Business Is Booming
Adventure Golf course owners are doing a tremendous business. Our new courses are charting $15.00 per game and are grossing over $1 000 000 per year (18 hole course). A
typical game takes about 45 minutes and an 18 Hole Course can accommodate about 100 players per hour. On weekends Adventure Golf courses operate at capacity for most of the day. Best of all, miniature golf has virtually no inventory and very little expenses. You can operate the course with one or two employees to hand out putters and balls and take care of the cleaning chores. Except for scorecards, nothing is consumed in the Adventure Golf business. The same putters and balls are used in every round.
If you are interested in this exciting new franchise opportunity please contact David Miller by phone on 0414 956 410 or via e-mail on email@example.com.
The Creation Process
Once a suitable site is found we set about designing a course that best suits its natural surrounds.
The challenge in designing an Adventure Golf course is to make it interesting to play. How a course plays is the key to bringing people back to play it again and again.
Adventure Golf does have a lot in common with regulation golf. To be interesting, miniature golf holes must have the contour changes found on the regulation green which causes the ball to break and turn as it rolls toward the cup.
Undulations and banking give the game an element of challenge and fun.
Adventure Golf courses do need unique elements to hold the player’s interest. Greens that bring water, sand traps, and rough turf into play add this uniqueness to Adventure Golf, while still maintaining an interesting and challenging game.
The Adventure Golf design brings all of these elements together in a beautiful, natural setting to capture the interest and excitement required for a profitable business.
As mentioned, the challenge in miniature golf design is to make the course interesting to play. Interesting shots bring repeat business. Undulations, banking, the size of the greens, the position of the cups, the intermixing of easier holes with more difficult holes to prevent back-up on the course, and a hundred other little refinements, which come only from experience, are the difference between success and failure.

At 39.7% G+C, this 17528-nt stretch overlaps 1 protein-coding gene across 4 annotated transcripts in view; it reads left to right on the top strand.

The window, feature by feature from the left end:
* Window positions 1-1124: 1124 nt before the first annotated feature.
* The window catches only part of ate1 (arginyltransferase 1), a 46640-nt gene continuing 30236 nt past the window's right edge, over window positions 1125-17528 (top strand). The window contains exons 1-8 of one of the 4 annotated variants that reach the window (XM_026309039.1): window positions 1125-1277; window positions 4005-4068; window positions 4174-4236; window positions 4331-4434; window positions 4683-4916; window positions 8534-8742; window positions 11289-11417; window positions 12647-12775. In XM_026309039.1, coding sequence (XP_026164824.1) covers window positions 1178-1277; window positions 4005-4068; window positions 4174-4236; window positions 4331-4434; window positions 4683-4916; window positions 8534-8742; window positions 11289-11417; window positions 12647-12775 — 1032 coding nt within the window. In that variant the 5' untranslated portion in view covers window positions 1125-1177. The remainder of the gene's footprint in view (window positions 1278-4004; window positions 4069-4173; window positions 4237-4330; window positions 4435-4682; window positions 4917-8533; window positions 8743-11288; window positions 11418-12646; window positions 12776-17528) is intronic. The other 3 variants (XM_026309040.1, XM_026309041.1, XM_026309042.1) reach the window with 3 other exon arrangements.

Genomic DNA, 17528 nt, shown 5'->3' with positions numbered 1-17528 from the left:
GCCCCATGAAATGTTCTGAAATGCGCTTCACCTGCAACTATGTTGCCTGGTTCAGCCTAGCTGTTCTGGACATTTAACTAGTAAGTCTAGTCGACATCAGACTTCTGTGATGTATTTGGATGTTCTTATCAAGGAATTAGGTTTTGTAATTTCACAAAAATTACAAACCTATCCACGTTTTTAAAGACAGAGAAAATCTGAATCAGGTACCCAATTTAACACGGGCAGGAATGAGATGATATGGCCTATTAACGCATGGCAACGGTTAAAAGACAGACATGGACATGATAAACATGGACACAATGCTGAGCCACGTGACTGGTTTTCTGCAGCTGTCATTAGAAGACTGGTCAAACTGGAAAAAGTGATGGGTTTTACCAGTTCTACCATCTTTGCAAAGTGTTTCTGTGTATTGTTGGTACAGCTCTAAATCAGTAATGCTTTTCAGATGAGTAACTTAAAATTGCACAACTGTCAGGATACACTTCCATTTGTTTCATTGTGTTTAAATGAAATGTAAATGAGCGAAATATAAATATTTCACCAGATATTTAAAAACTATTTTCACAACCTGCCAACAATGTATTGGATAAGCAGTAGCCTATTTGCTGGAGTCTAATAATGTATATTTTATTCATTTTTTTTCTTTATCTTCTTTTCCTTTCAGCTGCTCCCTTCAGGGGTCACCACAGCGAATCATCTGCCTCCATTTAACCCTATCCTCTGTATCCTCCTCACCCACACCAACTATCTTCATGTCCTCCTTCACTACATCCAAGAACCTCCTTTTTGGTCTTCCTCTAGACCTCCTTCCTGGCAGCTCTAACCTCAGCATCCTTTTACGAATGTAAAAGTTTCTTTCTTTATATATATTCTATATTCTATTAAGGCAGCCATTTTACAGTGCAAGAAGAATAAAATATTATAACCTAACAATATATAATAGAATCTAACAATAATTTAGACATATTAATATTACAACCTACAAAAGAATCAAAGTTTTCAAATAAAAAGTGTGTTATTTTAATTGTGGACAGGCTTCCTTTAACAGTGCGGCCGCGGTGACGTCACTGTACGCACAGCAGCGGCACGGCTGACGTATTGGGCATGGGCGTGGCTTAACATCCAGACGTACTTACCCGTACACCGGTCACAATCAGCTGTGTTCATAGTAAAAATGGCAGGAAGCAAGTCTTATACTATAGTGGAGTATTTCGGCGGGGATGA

On a well-designed course, a player is rewarded for a good putt without being overly penalized for a poor putt. If you hit the putt correctly it will go in the cup. If you hit poorly it may take two or three putts to get it in the cup, but you are not “out of play” or holding up the group behind you.
Adventure Golf believes that the best environment for a miniature golf course is the natural landscaping, streams, and waterfalls.
Natural landscaping has almost universal appeal, particularly if the course is kept clean and flower arrangements are changed regularly. Landscaping also has the added advantage of looking better every year as it grows.
On a well-designed course, players should feel that they are in their own space. Buffers between shots are an important design element to create this feeling. The three most common buffers used in Adventure Golf course design are streams, landscaping and elevation changes.
Streams and waterfalls add a clean, refreshing atmosphere to the course. They separate the holes, but they also make play more interesting. On a well-designed course, streams come into play on almost every hole they flow past. Landscaping adds natural beauty to the course and at the same time produces a very effective buffer between holes.
Elevation buffers offer a two-fold benefit. In addition to giving the players their own space, elevation buffers enable the course designer to build more interesting holes with uphill and downhill shots. Elevation changes also give a much more interesting overall appearance to the course.